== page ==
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Tag: Jazz

Mardi Gras: Pete Fountain

Pete Fountain is how I first learned of the existence of New Orleans. When I was a little kid, my grandpa took me to hear Pete Fountain and Al Hirt in concert. Then I got a double-cassette collection of Pete’s music and fell in love. I’ve heard a lot of great music from the Crescent City since then, but Pete will always have a special place in my heart for being first. Here’s my favorite Pete Fountain performance:

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Record Of The Day: A.R.C by Chick Corea/Dave Holland/Barry Altschul


A prose poem by Chick Corea covers the back of the record sleeve.
A prose poem by Chick Corea covers the back of the record sleeve.

This band features three-fourths of the band Circle (the missing member is Anthony Braxton). Right out of the gate, the trio is forceful and free-flying in their take on Wayne Shorter’s “Nefertiti.” And then on the next track, it’s “gaze into one’s soul” time on Corea’s “Ballad For Tillie.” A fun outing by three supremely talented players.

Note: Listen to my 2012 interview with Barry Altschul.

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I just recorded my first interview since last summer

Rudresh Mahanthappa_Cover_Art Tonight I interviewed saxophonist Rudresh Mahanthappa about his forthcoming album Bird Calls. The album comes out on Feb. 10. It features Matt Mitchell on piano, Francois Moutin on bass, Rudy Royston on drums and Adam O’Farrill on trumpet. You’ll hear the interview soon on The Jazz Session. On Wednesday I’m going to interview Peter Apfelbaum. And then Akua Dixon next week. And then…lots more people.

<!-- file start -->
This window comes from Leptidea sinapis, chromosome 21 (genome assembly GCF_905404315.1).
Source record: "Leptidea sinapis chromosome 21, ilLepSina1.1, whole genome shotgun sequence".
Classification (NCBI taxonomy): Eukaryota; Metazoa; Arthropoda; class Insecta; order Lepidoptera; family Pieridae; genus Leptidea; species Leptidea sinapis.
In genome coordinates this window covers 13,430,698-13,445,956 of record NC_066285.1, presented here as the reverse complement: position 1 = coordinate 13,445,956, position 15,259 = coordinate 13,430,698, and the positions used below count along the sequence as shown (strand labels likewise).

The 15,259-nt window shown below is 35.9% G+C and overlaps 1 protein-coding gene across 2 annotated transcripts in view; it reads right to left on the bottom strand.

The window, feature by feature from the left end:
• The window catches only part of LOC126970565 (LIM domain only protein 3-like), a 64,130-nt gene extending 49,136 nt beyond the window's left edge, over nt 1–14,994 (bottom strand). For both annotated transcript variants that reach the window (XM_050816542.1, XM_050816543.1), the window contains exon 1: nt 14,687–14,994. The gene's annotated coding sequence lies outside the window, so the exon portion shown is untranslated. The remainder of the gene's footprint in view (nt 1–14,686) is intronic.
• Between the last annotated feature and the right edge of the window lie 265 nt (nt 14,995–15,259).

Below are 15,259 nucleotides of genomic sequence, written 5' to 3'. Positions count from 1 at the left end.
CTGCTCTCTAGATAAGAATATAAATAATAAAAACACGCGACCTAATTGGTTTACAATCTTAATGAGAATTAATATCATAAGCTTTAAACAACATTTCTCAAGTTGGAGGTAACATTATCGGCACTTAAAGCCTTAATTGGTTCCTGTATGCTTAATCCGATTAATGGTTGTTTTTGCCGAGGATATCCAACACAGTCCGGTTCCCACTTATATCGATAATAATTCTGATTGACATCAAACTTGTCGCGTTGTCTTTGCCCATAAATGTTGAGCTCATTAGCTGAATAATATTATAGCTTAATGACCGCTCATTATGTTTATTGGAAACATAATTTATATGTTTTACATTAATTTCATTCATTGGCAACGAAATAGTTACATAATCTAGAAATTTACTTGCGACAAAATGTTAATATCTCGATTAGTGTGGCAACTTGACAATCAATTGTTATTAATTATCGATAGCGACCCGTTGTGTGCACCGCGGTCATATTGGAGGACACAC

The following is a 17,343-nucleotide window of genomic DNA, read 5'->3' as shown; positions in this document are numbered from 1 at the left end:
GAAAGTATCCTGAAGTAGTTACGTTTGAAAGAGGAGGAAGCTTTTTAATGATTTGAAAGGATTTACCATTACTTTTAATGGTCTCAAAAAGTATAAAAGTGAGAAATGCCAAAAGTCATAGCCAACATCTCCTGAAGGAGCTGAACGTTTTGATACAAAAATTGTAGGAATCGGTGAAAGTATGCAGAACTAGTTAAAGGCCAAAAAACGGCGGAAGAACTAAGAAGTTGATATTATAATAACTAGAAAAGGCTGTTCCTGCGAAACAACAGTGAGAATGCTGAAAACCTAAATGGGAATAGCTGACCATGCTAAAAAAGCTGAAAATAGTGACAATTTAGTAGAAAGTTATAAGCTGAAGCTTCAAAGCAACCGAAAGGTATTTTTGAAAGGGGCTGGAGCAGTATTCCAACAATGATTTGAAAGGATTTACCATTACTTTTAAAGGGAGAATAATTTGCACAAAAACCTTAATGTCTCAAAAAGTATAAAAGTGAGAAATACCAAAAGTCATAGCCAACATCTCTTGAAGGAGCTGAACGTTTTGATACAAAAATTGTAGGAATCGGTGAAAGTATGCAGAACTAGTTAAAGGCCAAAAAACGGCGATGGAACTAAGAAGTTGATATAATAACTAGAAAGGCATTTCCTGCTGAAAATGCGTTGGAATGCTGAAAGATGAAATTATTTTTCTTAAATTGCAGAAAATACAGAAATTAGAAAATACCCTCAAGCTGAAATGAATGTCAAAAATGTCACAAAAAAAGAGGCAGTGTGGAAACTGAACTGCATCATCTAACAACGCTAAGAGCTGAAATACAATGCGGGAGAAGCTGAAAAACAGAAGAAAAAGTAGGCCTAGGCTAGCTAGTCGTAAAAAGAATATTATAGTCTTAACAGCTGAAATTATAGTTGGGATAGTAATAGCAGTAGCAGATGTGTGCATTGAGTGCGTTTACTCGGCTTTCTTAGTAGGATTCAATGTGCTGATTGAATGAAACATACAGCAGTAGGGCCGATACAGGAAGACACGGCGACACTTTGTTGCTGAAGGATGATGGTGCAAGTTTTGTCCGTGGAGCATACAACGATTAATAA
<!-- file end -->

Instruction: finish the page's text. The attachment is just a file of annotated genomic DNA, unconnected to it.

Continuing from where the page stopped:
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POEM: napkin poem


napkin poem

how many times in how many bars
on how many napkins
text bleeding into the cheap paper
better suited for soaking up
condensation and mistakes
the band is playing “A Felicidade”
we are talking but not talking
text and subtext and saxophone
trying to avoid monkey clapping
loose lips sink ships

/ / /

28 February 2014
Zola, State College

Never heard “A Felicidade”? Enjoy.

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POEM: whale song

A poem inspired by a conversation with saxophonist Sarah Manning..

/ / /

whale song

she goes each day to the ocean
to look for the whales, she says
that’s why she stays
despite the pull of the opposite shore
the all but inescapable magnet
tugging on the keys of her saxophone

of a morning she is crouched there
at the boundary, eyes narrowed
searching for shadows on the surface
a spray of spout-water above the waves

one day she knows she will hear them singing
on that day she’ll put lips to reed
feel the air move from her lungs
and she’ll join them in their song


stone #24 (another stone in Japanese)

Listen to this poem in Japanese using the player above.

This one was harder for me to write than yesterday’s and I’m a bit less certain that I’ve accurately conveyed the meaning.

/ / /

Miles Davis わ “All Blues” を弾きます

Miles Davis plays “All Blues”
it’s the right idea but things aren’t that bad

/ / /

part of a river of stones

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POEM: in which we cross east 27th street at high tide

Listen to this poem using the player above.